CHARLOTTE, N.C. — Six months ago, the Tar Heel State watched its first coronavirus-related closures begin, and life as everyone knew it began to change. Since then, 191,019 North Carolinians have caught the virus, an estimated 167,257 have recovered, and 3,207 have died.
On March 3, the state reported its first positive case. Health officials said the person was from Wake County and had traveled to Washington state, becoming exposed at a long-term care facility with an outbreak. A week later, Gov. Roy Cooper declared a state of emergency.
By March 14, state officials were calling for public schools to close.
"This is the decision no one wanted to see happen, but it is the right decision," said Mark Johnson, Supt. of Public Instruction.
At the time, the closure was supposed to be for two weeks, with the option to be extended as needed. It was.
The governor suspended sit-down service for bars and restaurants on March 17.
"We know it is an unprecedented and abrupt halt of business," Gov. Cooper said at the time.
On that day, North Carolina's Dept. of Health and Human Services reported the state had 40 total cases of the virus, and data shows it was averaging about three new ones each day.
The Stay at Home order came on March 30, ushering in the concept of essential and nonessential businesses, the strictest gathering limitations of the pandemic, and social distancing requirements.
People stayed largely locked down for more than a month, as cases and unemployment grew.
"We're all hurting," Charlotte stylist Whitley Adkins Hamlin told WCNC Charlotte in April. "We're not doing the business we would like to be doing."
In May, the state began its phased reopening. At the time, cases were growing on average by 400 daily, and more than 500 North Carolinians had died from the virus.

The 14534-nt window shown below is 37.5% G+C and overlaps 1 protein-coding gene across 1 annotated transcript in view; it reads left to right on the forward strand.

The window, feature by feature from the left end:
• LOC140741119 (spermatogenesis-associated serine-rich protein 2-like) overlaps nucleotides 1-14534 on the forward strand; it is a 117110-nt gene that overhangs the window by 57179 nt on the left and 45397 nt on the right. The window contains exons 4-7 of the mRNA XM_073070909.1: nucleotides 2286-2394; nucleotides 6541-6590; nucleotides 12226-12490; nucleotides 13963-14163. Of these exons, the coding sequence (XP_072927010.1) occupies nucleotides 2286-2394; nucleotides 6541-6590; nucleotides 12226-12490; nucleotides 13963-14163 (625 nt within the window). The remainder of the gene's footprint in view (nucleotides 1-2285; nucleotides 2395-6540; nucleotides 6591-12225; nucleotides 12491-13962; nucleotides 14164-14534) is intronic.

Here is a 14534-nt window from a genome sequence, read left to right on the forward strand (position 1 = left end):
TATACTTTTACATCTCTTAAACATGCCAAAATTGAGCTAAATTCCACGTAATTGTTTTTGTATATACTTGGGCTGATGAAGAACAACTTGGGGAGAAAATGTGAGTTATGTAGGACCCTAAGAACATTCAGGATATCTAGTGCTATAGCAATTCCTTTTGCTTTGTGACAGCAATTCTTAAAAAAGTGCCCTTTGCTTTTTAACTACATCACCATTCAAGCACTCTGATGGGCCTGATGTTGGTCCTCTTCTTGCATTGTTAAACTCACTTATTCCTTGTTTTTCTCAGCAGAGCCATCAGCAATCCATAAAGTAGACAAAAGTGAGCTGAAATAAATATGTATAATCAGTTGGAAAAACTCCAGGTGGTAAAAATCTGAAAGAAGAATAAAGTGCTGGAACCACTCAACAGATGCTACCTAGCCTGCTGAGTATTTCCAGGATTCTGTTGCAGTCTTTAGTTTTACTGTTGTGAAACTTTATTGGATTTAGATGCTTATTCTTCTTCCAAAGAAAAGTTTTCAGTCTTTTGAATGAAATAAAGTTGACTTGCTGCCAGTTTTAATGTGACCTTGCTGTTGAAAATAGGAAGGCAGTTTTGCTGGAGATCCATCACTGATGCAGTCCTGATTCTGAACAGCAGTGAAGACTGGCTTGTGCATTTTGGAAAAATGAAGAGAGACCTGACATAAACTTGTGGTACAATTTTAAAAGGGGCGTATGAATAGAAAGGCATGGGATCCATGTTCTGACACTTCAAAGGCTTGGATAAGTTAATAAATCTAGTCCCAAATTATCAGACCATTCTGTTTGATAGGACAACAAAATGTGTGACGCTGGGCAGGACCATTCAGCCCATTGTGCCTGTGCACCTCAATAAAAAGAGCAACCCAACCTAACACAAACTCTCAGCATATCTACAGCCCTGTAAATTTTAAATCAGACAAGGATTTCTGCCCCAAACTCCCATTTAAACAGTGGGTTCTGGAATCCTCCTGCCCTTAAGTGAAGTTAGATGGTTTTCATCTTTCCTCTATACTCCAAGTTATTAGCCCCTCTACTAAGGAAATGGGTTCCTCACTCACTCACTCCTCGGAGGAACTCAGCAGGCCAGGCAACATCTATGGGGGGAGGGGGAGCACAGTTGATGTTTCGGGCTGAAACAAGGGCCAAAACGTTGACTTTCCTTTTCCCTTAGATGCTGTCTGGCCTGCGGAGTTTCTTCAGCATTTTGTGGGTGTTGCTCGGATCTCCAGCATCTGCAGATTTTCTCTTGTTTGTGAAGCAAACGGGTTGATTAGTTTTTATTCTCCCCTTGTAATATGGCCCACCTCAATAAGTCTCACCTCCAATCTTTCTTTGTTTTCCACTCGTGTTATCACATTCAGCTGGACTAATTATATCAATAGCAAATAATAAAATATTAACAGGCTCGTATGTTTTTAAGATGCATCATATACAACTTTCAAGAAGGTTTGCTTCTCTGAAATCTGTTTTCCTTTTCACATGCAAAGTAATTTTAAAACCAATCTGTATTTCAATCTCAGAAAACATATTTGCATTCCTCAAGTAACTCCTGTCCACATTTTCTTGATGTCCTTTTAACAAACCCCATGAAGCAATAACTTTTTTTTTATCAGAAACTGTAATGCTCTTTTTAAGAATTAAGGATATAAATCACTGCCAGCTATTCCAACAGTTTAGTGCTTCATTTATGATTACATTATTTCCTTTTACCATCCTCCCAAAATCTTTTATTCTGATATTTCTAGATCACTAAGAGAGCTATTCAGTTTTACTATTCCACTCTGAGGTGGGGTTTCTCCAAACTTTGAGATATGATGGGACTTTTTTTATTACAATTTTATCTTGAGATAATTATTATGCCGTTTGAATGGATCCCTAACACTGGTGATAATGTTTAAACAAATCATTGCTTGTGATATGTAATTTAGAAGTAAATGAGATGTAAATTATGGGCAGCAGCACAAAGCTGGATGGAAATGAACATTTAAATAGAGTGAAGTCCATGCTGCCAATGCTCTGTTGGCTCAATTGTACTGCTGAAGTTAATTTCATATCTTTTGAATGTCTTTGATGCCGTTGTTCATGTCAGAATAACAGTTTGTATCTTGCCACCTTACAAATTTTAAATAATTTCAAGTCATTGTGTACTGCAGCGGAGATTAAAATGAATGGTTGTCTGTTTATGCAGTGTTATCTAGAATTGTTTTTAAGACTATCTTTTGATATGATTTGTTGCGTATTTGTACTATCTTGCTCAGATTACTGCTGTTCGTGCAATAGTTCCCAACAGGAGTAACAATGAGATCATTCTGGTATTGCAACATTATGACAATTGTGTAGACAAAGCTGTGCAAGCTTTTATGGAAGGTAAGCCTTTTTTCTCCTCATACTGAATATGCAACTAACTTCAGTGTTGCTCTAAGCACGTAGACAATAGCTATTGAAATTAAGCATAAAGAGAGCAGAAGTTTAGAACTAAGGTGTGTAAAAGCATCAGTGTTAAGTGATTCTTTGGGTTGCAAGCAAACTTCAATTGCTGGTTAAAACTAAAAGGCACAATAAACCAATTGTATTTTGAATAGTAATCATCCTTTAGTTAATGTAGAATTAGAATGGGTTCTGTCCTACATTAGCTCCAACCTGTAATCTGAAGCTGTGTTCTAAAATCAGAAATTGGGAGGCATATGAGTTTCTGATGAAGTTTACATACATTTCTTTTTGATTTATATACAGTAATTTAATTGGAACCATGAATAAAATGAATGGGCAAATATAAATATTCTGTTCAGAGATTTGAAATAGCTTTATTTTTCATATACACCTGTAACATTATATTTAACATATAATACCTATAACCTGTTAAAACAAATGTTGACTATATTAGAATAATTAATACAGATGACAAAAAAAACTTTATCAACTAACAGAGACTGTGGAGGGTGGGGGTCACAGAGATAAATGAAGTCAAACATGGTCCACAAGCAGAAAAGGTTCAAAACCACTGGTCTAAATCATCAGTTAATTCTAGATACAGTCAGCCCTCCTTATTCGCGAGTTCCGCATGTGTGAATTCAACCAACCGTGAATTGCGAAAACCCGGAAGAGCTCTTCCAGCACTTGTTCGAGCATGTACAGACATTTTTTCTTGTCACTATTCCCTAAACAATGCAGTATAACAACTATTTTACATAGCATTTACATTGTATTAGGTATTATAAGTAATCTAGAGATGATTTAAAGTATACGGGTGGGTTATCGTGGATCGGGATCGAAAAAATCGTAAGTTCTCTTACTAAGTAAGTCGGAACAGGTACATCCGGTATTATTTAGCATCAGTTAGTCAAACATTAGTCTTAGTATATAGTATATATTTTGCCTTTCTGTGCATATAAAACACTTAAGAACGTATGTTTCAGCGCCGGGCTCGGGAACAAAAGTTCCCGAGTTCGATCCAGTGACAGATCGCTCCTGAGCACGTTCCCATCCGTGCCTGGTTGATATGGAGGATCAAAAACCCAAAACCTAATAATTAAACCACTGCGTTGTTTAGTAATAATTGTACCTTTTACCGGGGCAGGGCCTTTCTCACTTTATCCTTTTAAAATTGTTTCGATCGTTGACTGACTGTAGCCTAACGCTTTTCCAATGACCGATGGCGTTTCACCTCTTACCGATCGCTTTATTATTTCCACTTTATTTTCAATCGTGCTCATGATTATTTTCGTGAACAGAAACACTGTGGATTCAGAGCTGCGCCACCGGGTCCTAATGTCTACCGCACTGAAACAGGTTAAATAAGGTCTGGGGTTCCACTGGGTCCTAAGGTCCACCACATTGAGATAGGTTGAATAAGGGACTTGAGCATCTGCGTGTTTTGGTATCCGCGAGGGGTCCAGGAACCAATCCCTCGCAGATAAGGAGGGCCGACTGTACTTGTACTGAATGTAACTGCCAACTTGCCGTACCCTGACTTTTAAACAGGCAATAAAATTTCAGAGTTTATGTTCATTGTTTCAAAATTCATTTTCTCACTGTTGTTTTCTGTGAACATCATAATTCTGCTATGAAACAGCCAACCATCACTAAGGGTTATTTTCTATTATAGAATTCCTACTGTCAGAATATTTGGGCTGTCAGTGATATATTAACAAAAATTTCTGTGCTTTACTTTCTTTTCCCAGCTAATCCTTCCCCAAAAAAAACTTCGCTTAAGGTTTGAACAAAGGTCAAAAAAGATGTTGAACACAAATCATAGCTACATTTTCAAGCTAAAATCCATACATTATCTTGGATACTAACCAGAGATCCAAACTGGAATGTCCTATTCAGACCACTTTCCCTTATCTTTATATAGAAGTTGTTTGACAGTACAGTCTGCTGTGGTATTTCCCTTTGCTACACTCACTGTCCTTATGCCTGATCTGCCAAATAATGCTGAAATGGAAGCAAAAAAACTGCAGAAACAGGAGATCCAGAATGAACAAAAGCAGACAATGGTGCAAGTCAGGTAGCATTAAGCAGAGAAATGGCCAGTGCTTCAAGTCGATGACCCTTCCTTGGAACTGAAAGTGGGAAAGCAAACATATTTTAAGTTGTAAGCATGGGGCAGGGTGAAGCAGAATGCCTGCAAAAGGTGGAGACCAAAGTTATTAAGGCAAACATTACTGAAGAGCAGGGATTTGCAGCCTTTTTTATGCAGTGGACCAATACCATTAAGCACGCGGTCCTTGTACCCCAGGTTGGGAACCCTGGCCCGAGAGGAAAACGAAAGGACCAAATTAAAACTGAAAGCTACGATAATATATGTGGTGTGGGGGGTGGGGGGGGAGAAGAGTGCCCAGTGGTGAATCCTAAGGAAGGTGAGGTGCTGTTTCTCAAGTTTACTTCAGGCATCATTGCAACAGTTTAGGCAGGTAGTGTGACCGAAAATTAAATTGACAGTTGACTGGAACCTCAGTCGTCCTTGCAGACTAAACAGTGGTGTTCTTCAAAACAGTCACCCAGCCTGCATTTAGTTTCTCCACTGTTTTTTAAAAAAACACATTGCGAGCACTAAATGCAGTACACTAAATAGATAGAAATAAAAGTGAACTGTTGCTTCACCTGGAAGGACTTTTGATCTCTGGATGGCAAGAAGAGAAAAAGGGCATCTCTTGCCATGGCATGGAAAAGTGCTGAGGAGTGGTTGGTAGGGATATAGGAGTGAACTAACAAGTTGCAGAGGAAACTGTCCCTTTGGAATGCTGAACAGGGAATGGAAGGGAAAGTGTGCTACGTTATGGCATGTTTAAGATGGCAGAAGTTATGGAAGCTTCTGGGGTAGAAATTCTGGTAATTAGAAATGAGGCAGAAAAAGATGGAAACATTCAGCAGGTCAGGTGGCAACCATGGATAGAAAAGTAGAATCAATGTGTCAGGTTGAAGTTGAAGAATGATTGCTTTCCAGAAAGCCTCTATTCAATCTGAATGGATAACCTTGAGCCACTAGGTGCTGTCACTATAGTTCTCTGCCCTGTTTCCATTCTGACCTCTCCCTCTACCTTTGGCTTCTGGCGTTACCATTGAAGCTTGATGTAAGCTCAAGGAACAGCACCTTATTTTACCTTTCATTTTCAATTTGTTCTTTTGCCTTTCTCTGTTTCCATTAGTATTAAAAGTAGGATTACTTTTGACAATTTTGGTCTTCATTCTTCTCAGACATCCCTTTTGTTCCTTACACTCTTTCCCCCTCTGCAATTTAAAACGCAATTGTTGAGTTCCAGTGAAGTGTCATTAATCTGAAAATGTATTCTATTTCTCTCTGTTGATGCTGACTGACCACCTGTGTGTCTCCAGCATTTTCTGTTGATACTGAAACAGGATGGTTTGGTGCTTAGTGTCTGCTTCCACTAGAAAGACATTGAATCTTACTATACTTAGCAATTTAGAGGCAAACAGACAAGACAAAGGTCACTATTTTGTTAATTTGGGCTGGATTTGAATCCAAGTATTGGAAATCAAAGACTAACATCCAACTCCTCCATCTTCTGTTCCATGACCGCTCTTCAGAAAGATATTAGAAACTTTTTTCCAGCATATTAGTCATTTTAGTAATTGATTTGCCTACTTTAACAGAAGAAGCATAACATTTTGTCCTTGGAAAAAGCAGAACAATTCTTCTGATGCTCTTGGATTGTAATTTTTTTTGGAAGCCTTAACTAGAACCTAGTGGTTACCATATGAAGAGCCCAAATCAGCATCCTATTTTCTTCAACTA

As summer heated up, so did the state's case trajectory. Through the peak of the viral spread in mid-July, North Carolina was averaging nearly 2,000 new cases a day.
The state did not turn a corner until about a month after June's statewide mask mandate.
Even after back to school, which brought a speed bump in progress with several clusters at the university level, and more business reopenings, metrics are now on the down-swing.
As of Friday, North Carolina averaged just under 1,200 new cases each day and had a positive test rate just above 5.5 percent. Hospitalizations were declining, as well.
"Last week's FEMA report showed us with the lowest percent positive in the whole region," Dr. Mandy Cohen, NCDHHS Secretary, stated earlier this week.
State health officials have applauded the progress in the numbers so far, but also note that there is still much more work to do. They cite the statewide mask mandate as a main contributor to the metrics improvements and continue to encourage North Carolinians to adhere to the "3 W's," which is the state's campaign to wear a cloth face covering in public, wait six feet apart, and wash hands frequently.